Letter from the CMA to schools and school uniform suppliers on competition law

From: Ann Pope Senior Director, Enforcement 15 October 2015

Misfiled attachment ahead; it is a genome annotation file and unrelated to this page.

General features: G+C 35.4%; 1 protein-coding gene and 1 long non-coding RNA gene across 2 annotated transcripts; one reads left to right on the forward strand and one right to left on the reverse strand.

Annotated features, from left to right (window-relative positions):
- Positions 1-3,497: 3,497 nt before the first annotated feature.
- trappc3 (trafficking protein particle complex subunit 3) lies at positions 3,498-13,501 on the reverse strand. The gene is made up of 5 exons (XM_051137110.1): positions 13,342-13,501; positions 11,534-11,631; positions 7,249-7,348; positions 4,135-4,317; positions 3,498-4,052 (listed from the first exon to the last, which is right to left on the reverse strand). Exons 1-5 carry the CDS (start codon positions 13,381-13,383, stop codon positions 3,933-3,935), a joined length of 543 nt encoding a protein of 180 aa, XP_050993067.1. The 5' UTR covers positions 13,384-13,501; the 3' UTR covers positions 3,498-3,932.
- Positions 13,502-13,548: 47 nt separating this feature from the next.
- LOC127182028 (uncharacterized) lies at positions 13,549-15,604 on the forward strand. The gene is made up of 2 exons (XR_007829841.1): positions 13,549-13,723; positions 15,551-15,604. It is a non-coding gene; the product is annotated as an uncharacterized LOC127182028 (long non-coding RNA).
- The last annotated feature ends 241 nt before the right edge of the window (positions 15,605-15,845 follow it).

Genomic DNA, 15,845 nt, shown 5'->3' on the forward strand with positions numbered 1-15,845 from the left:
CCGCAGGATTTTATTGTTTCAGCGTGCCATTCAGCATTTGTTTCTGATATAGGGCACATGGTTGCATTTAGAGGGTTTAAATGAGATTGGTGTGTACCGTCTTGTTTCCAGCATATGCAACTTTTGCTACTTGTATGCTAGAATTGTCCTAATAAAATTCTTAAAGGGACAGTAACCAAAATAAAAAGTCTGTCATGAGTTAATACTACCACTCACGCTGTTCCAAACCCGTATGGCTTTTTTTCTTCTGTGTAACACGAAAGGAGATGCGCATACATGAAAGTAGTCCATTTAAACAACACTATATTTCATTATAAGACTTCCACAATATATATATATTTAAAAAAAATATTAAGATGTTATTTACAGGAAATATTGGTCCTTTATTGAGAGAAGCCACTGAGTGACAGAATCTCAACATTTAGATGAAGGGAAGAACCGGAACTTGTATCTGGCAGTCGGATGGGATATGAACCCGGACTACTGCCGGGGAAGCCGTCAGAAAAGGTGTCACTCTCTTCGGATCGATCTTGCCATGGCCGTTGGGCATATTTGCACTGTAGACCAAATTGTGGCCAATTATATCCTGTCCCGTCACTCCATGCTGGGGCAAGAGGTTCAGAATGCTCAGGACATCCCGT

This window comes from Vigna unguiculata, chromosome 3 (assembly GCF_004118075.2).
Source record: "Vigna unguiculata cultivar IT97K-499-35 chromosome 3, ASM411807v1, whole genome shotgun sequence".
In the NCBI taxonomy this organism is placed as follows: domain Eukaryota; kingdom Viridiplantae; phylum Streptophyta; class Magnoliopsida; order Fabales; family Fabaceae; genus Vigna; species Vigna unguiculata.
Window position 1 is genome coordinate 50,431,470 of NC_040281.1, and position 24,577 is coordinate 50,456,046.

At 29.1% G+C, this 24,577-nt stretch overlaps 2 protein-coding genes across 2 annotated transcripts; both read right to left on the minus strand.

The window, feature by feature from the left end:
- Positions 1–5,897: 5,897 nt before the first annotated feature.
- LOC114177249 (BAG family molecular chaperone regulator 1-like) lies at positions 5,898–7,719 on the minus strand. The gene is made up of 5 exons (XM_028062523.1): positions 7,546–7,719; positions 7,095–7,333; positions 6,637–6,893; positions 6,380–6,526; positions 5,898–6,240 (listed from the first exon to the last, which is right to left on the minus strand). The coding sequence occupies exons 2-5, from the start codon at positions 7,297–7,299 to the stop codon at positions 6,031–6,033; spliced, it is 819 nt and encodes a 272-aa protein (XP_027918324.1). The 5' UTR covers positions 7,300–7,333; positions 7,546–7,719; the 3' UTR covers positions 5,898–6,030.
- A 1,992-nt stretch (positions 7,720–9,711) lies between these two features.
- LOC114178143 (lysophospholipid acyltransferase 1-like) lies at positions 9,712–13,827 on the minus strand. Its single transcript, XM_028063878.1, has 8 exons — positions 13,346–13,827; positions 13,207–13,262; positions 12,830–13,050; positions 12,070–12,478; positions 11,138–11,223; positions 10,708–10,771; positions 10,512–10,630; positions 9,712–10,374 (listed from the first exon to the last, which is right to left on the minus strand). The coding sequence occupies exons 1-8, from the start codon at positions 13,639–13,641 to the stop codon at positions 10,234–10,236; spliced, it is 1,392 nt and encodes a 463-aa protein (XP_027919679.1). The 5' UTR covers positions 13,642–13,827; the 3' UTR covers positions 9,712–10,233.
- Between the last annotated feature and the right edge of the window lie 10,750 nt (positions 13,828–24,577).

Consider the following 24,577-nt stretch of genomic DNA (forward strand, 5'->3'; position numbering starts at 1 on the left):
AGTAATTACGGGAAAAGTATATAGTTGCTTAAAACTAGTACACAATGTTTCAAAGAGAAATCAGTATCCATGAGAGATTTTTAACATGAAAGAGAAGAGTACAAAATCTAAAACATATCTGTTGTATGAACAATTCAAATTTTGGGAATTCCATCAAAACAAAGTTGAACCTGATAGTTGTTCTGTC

Dear Head teacher, governing board, school uniform supplier, School uniform prices I am writing to you about the appointment of exclusive suppliers for school uniforms. There is strong evidence that this practice has increased the cost of uniforms significantly – by as much as £5 to £10 per item – and this is a real concern to large numbers of parents and carers across the country, who have to foot the bill. Head teachers, governing boards and school uniform suppliers are all in a position to influence the arrangements which schools put in place for the supply of uniforms to help ensure that prices are competitive and deliver good value for money. The remainder of this letter contains more detailed information about the Competition and Markets Authority’s (CMA) concerns and powers in this area. Please read it carefully and consider whether the arrangements you have in place are likely to lead to competitive prices and good quality. Background The beginning of another school year has brought fresh complaints from parents and carers about the price and quality of school uniforms to the attention of the CMA. These complaints question whether it is legitimate for schools to appoint exclusive school uniform suppliers or retailers and so prevent parents and carers from buying cheaper, and sometimes better quality, school uniforms from alternative outlets, such as supermarkets. An Office of Fair Trading (OFT)1 report in 2012 (which followed earlier work by the OFT in this area in 2006)2 highlighted the problem of schools restricting the number 1 The OFT closed on 31 March 2014 and its work and responsibilities have passed to the Competition and Markets Authority (CMA) from 1 April 2014.The OFT’s work and responsibilities have passed to a number 2 http://webarchive.nationalarchives.gov.uk/20140402142426/http:/www.oft.gov.uk/OFTwork/marketswork/othermarketswork/school-uniforms#named5 2 of outlets where uniforms could be bought. The report found that where schools restricted the availability of items of uniform, prices could be as much as £5 to £10 higher per item leading to parents and carers paying more than £50m in higher costs. 3 Following the 2012 report, the OFT wrote to the Head teachers of over 30,000 state primary and secondary schools in the UK to raise awareness of the issue and encourage them to review their existing school uniform arrangements. Head teachers were asked to ensure that steps were taken to end any arrangements with a single retailer or supplier and, where these arrangements were considered unavoidable, to introduce competition into the process of choosing retailers or suppliers. Why competition amongst businesses that supply school uniforms is important Competition benefits school uniform suppliers and retailers and their customers (schools and parents and carers). Customers benefit from lower prices, better quality goods and services, new and innovative products and greater choice. For suppliers and retailers, competition allows them to offer better deals than their rivals and win custom. This in turn drives their rivals to be more competitive. Where suppliers and retailers enter into arrangements which restrict the ability of rivals to compete for that business competition is weakened and it can lead to higher prices, poorer quality products and services and more limited choice for their customers. In the case of school uniforms, which can be expensive purchases – particularly for low income and large families – where there are no restrictions on the number of outlets selling their children’s uniform, competition is likely to provide parents and carers with greater choice and encourage shopping around. In order to win custom, suppliers and retailers of school uniforms may be incentivised to offer the best deal possible. This in turn should bring down the prices of uniforms and improve their quality. Potential anti-competitive arrangements and conduct Where schools appoint uniform suppliers or retailers, they, and their uniform suppliers or retailers need to be aware that their arrangements or conduct may be scrutinised under competition law. Problematic arrangements may include long term exclusive arrangements between schools and uniform suppliers or retailers, or where these arrangements provide 3 http://webarchive.nationalarchives.gov.uk/20140402142426/http://www.oft.gov.uk/OFTwork/marketswork/othermarketswork/school-uniforms 3 uniform suppliers or retailers with a local monopoly and they abuse that position by, for instance, charging excessive prices. These types of arrangement or conduct may break competition law and could be investigated formally by the CMA, particularly where the conduct of suppliers or retailers is suspect. Businesses that are found to have broken competition law can be fined up to 10% of their annual turnover and ordered to change their behaviour. What you need to do The CMA welcomes the positive action that some schools, suppliers and retailers have taken in reviewing their arrangements. However competition concerns persist and there is still scope to do more to drive competition in the sale of their uniforms, bring prices down and promote better quality and choice. The CMA is today issuing this open letter to Head teachers, governing boards, school uniform suppliers and retailers to advise them to check that their current arrangements do not break competition law. Given that assessing whether arrangements comply with competition law can be a complex business, the CMA has published a range of guidance on its website to help businesses comply with competition law, including a quick guide to competition law compliance.4 The Department for Education has also published school uniform guidance aimed at helping schools and local authorities make decisions on school uniforms.5 The guidance recommends that in setting its school uniform policy, the school and governing boards should ensure that parents are getting good value for money. In the meantime there are specific steps you can take:  As a Head teacher & governing board you need to ensure that you take on board parents’ and carers’ views on school uniform policy and that you prioritise providing value for money when selecting your school uniform suppliers and retailers. In addition we strongly recommend that you call for a review of your school’s current uniform arrangements with any exclusive supplier or retailer with a view to ensuring that future school uniform policy looks to drive competition between suppliers and retailers, whether by appointing several outlets, or where there is a specific justification for not doing so, ensuring that the sole outlet is subject to a competitive tender on a regular basis.  As a school uniform supplier or retailer if you have an exclusive arrangement, check that it and your pricing policy do not break competition law. If you are finding it difficult in getting schools to agree to you selling their uniforms because of exclusive supply arrangements please consider raising 4 https://www.gov.uk/topic/competition/competition-act-cartels 5 https://www.gov.uk/government/publications/school-uniform 4 any issues you have with the CMA. You can contact us on 0203 738 6000 or email a reporting form.6 School uniform case study One example of how a school and its governing board successfully worked together to ensure parents were getting value for money in relation to school uniform can be found at Caldew School in Cumbria.7 The governing board at Caldew were determined to ensure that their school uniform was affordable and parents had a wide choice of suppliers to purchase from. The school now allows more generic school uniform items to be worn, such as shirts and trousers, and these can be purchased from many different outlets including supermarkets. The school also regularly meets with its supplier to ensure quality and affordability are maintained. Further work by the CMA In addition to monitoring whether school uniform arrangements or related conduct are anti-competitive and should be prioritised for enforcement action, the CMA intends to engage with the National Governors’ Association and the Parent Teacher Association UK to try to galvanise the sector to bring about change and become more competitive. We hope that this letter helps you understand how important it is for healthy competition to exist in the supply of school uniforms, so parents and carers are able to buy good quality, affordable items of school uniform from different outlets. Yours faithfully Ann Pope Senior Director, Enforcement